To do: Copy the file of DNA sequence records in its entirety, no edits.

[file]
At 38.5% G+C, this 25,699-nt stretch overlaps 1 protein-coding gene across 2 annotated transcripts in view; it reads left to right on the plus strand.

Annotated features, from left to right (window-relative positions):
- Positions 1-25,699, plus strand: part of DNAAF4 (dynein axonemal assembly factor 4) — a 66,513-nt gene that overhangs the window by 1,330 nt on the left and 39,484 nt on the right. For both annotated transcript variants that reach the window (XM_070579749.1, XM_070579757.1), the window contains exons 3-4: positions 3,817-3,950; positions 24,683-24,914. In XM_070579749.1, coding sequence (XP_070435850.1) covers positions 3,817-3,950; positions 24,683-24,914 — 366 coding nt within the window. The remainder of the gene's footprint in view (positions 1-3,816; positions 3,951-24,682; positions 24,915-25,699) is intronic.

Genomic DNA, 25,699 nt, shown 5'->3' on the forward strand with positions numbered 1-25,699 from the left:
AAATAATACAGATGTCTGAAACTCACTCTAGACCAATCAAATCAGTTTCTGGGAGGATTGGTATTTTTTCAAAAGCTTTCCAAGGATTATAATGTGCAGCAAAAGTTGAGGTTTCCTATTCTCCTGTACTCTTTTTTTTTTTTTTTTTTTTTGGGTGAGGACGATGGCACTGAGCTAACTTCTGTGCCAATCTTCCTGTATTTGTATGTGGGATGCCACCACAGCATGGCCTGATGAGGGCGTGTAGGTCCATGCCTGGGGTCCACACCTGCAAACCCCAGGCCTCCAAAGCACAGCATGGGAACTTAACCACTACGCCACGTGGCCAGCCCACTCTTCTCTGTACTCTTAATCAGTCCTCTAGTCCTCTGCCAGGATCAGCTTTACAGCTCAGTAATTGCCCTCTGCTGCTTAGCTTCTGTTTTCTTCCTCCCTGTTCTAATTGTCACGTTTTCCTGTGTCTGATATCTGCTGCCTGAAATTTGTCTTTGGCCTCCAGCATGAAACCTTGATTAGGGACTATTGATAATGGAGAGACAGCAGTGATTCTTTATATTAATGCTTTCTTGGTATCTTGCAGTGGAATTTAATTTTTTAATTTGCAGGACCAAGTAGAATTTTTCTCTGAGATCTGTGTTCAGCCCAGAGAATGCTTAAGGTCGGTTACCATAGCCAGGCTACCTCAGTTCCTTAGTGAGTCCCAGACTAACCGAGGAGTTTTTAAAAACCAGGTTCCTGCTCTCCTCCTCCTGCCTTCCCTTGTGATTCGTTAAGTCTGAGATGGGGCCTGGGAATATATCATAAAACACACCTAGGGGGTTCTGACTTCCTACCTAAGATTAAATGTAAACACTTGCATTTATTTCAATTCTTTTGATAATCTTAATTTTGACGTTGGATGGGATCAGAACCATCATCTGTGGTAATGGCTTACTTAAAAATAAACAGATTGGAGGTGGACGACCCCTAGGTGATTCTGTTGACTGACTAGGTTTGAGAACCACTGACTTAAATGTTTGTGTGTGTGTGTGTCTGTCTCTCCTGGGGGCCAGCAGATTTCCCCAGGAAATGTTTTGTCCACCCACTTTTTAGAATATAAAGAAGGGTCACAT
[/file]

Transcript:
At 38.5% G+C, this 25,699-nt stretch overlaps 1 protein-coding gene across 2 annotated transcripts in view; it reads left to right on the plus strand.

Annotated features, from left to right (window-relative positions):
- Positions 1-25,699, plus strand: part of DNAAF4 (dynein axonemal assembly factor 4) — a 66,513-nt gene that overhangs the window by 1,330 nt on the left and 39,484 nt on the right. For both annotated transcript variants that reach the window (XM_070579749.1, XM_070579757.1), the window contains exons 3-4: positions 3,817-3,950; positions 24,683-24,914. In XM_070579749.1, coding sequence (XP_070435850.1) covers positions 3,817-3,950; positions 24,683-24,914 — 366 coding nt within the window. The remainder of the gene's footprint in view (positions 1-3,816; positions 3,951-24,682; positions 24,915-25,699) is intronic.

Genomic DNA, 25,699 nt, shown 5'->3' on the forward strand with positions numbered 1-25,699 from the left:
AAATAATACAGATGTCTGAAACTCACTCTAGACCAATCAAATCAGTTTCTGGGAGGATTGGTATTTTTTCAAAAGCTTTCCAAGGATTATAATGTGCAGCAAAAGTTGAGGTTTCCTATTCTCCTGTACTCTTTTTTTTTTTTTTTTTTTTTGGGTGAGGACGATGGCACTGAGCTAACTTCTGTGCCAATCTTCCTGTATTTGTATGTGGGATGCCACCACAGCATGGCCTGATGAGGGCGTGTAGGTCCATGCCTGGGGTCCACACCTGCAAACCCCAGGCCTCCAAAGCACAGCATGGGAACTTAACCACTACGCCACGTGGCCAGCCCACTCTTCTCTGTACTCTTAATCAGTCCTCTAGTCCTCTGCCAGGATCAGCTTTACAGCTCAGTAATTGCCCTCTGCTGCTTAGCTTCTGTTTTCTTCCTCCCTGTTCTAATTGTCACGTTTTCCTGTGTCTGATATCTGCTGCCTGAAATTTGTCTTTGGCCTCCAGCATGAAACCTTGATTAGGGACTATTGATAATGGAGAGACAGCAGTGATTCTTTATATTAATGCTTTCTTGGTATCTTGCAGTGGAATTTAATTTTTTAATTTGCAGGACCAAGTAGAATTTTTCTCTGAGATCTGTGTTCAGCCCAGAGAATGCTTAAGGTCGGTTACCATAGCCAGGCTACCTCAGTTCCTTAGTGAGTCCCAGACTAACCGAGGAGTTTTTAAAAACCAGGTTCCTGCTCTCCTCCTCCTGCCTTCCCTTGTGATTCGTTAAGTCTGAGATGGGGCCTGGGAATATATCATAAAACACACCTAGGGGGTTCTGACTTCCTACCTAAGATTAAATGTAAACACTTGCATTTATTTCAATTCTTTTGATAATCTTAATTTTGACGTTGGATGGGATCAGAACCATCATCTGTGGTAATGGCTTACTTAAAAATAAACAGATTGGAGGTGGACGACCCCTAGGTGATTCTGTTGACTGACTAGGTTTGAGAACCACTGACTTAAATGTTTGTGTGTGTGTGTGTCTGTCTCTCCTGGGGGCCAGCAGATTTCCCCAGGAAATGTTTTGTCCACCCACTTTTTAGAATATAAAGAAGGGTCACAT